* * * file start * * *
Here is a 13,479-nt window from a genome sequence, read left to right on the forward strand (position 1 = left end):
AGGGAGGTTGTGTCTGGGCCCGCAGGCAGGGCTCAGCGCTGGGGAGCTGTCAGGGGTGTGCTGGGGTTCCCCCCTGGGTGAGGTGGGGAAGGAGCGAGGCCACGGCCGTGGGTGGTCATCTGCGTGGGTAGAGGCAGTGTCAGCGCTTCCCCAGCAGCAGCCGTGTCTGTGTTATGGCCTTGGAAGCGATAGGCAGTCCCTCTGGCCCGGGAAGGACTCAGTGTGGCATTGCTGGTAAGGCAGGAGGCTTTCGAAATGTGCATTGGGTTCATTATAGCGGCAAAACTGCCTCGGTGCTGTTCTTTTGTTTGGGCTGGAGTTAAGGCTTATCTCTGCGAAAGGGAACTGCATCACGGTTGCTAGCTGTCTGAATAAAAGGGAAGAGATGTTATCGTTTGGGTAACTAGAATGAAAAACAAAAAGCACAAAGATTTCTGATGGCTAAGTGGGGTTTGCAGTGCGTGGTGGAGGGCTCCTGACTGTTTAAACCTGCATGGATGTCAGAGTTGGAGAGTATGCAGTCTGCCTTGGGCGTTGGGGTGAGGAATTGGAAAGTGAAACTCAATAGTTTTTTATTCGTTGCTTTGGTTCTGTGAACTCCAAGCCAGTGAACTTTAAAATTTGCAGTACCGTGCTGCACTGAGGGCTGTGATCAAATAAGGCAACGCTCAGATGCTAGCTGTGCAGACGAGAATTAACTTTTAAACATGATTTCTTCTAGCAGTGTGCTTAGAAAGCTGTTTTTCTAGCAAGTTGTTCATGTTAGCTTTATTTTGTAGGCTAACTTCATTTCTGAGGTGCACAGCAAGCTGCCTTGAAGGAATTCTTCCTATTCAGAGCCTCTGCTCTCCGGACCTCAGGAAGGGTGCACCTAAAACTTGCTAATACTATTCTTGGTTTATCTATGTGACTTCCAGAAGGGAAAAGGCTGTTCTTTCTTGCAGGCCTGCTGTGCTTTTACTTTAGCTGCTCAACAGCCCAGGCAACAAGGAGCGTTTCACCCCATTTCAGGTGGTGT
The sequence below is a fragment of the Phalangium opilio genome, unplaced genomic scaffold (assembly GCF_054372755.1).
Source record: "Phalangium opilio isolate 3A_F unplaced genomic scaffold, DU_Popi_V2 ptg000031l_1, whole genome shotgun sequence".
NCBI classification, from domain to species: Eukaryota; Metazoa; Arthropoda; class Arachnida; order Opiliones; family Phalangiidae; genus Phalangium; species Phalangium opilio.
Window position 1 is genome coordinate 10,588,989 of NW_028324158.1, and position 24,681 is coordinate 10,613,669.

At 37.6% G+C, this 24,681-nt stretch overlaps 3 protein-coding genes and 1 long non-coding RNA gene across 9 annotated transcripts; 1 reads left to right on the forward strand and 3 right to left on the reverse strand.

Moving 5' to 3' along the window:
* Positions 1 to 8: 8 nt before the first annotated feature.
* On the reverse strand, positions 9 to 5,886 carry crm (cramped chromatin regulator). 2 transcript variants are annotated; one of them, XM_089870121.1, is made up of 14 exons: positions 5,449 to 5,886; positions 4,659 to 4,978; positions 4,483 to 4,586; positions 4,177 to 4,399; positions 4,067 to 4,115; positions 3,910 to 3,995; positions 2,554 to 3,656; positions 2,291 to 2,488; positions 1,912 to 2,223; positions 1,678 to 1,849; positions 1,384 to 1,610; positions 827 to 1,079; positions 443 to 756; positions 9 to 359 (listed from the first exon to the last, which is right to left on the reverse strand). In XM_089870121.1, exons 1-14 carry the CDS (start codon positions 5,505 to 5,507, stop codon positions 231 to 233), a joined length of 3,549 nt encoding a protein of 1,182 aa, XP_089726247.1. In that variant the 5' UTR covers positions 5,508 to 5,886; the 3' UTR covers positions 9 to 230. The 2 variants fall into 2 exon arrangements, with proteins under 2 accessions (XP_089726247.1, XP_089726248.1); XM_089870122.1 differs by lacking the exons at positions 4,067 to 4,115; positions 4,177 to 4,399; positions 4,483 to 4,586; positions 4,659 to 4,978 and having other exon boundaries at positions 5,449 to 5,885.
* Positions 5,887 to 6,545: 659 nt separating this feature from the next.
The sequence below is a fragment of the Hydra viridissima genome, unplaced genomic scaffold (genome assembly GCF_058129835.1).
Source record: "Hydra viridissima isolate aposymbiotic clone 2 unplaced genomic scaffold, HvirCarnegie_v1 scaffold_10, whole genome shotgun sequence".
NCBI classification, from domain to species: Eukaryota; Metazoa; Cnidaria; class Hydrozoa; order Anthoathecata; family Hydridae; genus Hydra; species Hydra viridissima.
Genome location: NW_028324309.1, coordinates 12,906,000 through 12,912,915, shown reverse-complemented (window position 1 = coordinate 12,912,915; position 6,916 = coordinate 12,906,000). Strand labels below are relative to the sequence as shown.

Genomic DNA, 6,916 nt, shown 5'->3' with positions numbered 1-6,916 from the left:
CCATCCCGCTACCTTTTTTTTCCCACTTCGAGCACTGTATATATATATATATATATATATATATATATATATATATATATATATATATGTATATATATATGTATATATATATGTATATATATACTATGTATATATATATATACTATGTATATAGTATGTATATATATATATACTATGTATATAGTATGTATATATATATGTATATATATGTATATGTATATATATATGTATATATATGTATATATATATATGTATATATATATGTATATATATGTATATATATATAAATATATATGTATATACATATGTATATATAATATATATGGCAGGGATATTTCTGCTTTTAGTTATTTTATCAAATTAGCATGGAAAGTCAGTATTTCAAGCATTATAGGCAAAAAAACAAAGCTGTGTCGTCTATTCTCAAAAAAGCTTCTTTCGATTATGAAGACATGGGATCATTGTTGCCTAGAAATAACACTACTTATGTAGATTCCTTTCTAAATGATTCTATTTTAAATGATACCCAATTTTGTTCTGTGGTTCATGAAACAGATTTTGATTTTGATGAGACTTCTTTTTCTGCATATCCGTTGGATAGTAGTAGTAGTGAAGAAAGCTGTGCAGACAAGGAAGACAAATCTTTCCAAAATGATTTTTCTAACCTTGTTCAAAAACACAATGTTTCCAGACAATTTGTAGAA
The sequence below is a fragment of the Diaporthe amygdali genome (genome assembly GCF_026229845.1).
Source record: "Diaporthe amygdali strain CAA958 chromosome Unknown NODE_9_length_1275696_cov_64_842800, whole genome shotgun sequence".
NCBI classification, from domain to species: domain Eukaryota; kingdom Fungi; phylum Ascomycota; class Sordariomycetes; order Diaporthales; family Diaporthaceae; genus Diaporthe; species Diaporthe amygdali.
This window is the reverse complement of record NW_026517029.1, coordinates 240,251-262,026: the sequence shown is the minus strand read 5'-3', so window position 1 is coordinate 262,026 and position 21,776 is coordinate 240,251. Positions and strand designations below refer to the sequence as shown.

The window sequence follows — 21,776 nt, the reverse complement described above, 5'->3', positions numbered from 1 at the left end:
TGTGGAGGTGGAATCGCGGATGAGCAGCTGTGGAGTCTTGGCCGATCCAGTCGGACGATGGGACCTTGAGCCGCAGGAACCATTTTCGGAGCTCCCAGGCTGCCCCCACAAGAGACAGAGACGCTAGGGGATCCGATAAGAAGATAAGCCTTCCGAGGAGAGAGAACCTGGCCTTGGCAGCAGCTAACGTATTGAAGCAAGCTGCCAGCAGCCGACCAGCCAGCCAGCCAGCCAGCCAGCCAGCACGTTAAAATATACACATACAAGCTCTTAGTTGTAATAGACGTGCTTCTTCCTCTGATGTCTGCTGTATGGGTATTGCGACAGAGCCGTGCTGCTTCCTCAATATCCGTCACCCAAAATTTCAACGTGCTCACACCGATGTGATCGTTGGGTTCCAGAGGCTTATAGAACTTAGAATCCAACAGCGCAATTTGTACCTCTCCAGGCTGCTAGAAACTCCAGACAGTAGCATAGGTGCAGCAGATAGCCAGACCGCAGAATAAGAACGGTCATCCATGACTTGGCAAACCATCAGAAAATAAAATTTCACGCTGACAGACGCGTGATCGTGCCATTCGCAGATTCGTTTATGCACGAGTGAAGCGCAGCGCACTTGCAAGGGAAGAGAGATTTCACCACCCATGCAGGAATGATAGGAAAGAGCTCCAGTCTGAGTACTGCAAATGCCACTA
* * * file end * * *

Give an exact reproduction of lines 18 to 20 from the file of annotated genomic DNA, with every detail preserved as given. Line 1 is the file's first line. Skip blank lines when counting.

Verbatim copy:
The sequence below is a fragment of the Diaporthe amygdali genome (genome assembly GCF_026229845.1).
Source record: "Diaporthe amygdali strain CAA958 chromosome Unknown NODE_9_length_1275696_cov_64_842800, whole genome shotgun sequence".
NCBI classification, from domain to species: domain Eukaryota; kingdom Fungi; phylum Ascomycota; class Sordariomycetes; order Diaporthales; family Diaporthaceae; genus Diaporthe; species Diaporthe amygdali.